"My clients were asking for mindfulness techniques to help them deal with not only the emotional aftereffects of the earthquake, but aftershocks as well," Chalquist said.
Mindfulness apps like Headspace and Calm, both headquartered in California, have seen a surge in user signups over the past month.
"Since mid-March, as news of the global health crisis steadily increased, Headspace saw, in comparison to the previous 30 days of usage, more than double spike in new users installing and signing up," said Headspace spokeswoman Olivia DeJesse.
And meditation coaches and centers across the state are also reporting an uptick in interest.
"I've never been busier," Los Angeles meditation teacher Laurie Cousins said.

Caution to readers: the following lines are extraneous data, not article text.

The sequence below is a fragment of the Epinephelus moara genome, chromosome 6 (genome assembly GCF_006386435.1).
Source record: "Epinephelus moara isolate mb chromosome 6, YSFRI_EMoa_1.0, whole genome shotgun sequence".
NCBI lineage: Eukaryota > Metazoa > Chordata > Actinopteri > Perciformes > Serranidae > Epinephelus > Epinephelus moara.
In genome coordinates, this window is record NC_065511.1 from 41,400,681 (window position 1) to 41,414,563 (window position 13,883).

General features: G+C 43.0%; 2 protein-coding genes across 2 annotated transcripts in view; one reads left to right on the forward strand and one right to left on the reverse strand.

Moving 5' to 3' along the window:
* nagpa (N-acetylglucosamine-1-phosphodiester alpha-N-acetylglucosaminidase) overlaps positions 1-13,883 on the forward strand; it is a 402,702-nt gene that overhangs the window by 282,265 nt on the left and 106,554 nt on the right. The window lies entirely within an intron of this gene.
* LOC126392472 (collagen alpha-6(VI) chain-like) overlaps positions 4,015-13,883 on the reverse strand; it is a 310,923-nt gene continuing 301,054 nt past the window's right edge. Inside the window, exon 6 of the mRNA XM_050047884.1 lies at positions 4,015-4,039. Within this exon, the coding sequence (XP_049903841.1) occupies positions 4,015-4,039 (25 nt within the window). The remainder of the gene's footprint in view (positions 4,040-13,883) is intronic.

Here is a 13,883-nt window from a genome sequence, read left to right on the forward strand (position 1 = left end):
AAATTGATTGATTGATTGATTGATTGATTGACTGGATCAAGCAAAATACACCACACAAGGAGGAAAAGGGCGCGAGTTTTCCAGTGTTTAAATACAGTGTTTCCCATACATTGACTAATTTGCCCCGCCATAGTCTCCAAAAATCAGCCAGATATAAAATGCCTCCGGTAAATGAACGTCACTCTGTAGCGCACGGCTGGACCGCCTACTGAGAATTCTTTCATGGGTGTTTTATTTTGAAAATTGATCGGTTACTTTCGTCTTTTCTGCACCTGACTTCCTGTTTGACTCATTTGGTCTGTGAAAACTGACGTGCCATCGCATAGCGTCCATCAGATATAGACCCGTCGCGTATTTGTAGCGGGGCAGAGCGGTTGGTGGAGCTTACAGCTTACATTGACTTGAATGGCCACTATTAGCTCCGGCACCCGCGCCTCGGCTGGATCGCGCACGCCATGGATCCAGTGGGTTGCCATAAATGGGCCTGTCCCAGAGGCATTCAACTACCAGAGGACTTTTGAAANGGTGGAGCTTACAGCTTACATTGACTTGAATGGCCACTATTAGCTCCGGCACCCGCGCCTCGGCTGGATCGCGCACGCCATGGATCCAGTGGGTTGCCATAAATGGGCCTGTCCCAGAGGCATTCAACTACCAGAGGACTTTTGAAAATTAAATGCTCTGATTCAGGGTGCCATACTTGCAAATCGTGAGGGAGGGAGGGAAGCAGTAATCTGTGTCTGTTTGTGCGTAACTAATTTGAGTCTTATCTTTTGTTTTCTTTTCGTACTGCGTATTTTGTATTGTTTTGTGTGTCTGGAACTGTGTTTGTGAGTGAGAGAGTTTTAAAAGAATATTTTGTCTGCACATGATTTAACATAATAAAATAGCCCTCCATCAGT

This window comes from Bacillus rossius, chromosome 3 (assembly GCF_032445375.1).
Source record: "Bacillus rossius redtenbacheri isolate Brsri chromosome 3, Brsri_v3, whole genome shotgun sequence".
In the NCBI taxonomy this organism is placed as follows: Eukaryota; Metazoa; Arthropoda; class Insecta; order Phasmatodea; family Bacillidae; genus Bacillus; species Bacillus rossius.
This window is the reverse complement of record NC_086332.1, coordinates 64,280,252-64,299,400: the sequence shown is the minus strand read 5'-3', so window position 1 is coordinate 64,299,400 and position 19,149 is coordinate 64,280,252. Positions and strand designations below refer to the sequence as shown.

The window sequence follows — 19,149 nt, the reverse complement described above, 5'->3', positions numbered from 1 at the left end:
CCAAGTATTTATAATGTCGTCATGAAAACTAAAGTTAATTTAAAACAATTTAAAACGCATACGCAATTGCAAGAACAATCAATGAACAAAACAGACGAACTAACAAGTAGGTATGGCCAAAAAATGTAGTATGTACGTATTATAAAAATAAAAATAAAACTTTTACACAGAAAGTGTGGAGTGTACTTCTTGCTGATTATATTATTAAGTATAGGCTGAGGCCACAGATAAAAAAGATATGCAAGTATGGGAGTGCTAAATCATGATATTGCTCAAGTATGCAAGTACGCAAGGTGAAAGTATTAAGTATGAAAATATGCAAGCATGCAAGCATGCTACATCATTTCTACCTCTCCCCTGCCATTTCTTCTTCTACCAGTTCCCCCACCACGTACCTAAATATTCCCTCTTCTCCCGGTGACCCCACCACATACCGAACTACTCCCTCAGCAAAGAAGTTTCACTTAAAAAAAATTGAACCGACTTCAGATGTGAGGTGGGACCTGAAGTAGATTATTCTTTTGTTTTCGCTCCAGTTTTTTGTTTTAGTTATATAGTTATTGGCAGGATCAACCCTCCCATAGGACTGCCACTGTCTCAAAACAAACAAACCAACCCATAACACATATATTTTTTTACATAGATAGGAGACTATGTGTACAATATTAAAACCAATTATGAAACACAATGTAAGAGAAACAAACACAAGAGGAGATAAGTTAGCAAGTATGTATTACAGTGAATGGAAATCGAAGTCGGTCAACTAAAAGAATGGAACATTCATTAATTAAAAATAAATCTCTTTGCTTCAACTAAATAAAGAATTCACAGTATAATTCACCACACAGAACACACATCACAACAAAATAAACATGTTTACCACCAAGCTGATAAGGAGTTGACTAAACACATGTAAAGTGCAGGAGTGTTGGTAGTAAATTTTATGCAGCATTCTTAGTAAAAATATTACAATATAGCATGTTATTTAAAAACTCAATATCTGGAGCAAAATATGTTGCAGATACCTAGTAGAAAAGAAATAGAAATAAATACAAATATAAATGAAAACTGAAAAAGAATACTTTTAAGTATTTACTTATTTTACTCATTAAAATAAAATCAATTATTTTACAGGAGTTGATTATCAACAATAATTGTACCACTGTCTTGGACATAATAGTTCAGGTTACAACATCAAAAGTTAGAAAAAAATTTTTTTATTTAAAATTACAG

Cousins said she’s glad people are considering meditation at this volatile time, whether it's through individual coaching, group classes, online videos or apps.
"It's becoming more accessible, which is wonderful," she said.
Cousins said individuals should explore different offerings to find what works best for them.
"Maybe it's formal or maybe it's informal. Maybe it's a concentration practice, maybe it's an open awareness practice, maybe it's a compassionate practice," she said. "There are many ways you can meditate."
Interested in exploring the world of mindfulness? Here are some useful resources suggested by the people featured in this story:
Craig Chalquist's Suggestions
A five-minute meditation break
On the power of mindfulness
A nice, little visual meditation from CIIS